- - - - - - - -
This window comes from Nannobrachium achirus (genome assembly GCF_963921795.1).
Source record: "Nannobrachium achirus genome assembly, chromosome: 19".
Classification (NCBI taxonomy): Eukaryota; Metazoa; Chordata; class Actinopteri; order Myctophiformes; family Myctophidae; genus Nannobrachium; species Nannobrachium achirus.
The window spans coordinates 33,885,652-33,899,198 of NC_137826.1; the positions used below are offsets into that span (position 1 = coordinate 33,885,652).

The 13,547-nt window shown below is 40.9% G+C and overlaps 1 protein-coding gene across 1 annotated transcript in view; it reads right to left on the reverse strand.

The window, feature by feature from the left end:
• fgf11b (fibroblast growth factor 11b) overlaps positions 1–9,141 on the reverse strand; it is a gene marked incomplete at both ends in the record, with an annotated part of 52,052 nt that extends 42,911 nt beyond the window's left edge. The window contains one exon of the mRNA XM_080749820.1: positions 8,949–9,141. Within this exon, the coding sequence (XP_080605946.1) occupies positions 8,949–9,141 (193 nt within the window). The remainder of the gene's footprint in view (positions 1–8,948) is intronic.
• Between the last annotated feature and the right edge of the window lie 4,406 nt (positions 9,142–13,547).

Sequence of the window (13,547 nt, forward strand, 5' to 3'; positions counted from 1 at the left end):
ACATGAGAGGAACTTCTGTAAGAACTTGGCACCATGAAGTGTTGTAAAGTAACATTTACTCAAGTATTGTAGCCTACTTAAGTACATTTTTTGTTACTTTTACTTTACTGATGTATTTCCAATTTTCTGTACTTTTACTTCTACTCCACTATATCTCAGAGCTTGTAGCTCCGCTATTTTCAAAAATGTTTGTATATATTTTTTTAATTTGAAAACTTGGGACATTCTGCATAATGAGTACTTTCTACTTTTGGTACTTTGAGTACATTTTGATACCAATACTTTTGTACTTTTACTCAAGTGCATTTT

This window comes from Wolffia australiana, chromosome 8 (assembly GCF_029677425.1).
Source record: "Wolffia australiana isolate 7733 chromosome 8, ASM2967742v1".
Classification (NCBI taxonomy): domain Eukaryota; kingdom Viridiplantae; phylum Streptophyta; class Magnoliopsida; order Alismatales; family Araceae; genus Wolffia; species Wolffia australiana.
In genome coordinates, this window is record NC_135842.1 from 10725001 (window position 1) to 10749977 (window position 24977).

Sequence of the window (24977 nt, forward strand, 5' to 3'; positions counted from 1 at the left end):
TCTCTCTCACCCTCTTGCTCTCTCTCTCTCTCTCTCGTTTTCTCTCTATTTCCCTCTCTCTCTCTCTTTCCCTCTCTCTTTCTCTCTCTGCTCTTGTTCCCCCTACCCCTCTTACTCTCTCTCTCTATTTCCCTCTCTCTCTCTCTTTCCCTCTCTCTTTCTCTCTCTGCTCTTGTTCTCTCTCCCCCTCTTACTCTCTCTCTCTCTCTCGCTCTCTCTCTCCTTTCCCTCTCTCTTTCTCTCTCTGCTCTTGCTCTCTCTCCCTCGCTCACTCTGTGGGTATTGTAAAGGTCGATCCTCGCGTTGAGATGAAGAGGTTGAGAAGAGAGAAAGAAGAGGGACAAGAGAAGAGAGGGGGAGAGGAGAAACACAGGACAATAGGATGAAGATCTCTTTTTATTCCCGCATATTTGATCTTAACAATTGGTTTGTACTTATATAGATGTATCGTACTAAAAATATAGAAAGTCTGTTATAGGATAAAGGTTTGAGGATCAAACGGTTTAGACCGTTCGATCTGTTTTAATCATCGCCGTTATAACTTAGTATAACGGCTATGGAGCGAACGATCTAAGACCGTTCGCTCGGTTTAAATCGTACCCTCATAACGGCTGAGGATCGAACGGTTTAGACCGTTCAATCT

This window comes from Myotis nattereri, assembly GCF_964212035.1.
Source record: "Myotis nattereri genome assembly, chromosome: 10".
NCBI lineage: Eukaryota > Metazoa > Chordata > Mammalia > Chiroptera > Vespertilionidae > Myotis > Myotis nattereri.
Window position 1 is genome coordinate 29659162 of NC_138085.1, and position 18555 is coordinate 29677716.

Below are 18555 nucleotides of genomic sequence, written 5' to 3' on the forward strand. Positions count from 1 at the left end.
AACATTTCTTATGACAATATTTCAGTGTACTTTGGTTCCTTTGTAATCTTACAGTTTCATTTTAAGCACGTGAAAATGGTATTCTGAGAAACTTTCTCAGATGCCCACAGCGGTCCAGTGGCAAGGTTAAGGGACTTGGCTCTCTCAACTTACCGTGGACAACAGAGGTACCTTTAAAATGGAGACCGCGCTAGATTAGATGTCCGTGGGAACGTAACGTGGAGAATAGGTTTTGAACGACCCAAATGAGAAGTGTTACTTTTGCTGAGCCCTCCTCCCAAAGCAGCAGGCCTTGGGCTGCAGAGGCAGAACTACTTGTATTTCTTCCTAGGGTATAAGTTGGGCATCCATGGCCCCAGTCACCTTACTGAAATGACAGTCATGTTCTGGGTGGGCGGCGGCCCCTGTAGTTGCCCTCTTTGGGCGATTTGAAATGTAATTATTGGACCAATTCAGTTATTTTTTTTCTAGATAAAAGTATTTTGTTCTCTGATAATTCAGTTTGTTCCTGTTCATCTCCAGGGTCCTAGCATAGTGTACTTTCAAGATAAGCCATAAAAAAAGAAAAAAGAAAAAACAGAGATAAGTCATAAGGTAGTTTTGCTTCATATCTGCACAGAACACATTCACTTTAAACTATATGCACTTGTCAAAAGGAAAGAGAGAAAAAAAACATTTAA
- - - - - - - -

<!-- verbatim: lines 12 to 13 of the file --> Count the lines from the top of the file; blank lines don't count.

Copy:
Source record: "Wolffia australiana isolate 7733 chromosome 8, ASM2967742v1".
Classification (NCBI taxonomy): domain Eukaryota; kingdom Viridiplantae; phylum Streptophyta; class Magnoliopsida; order Alismatales; family Araceae; genus Wolffia; species Wolffia australiana.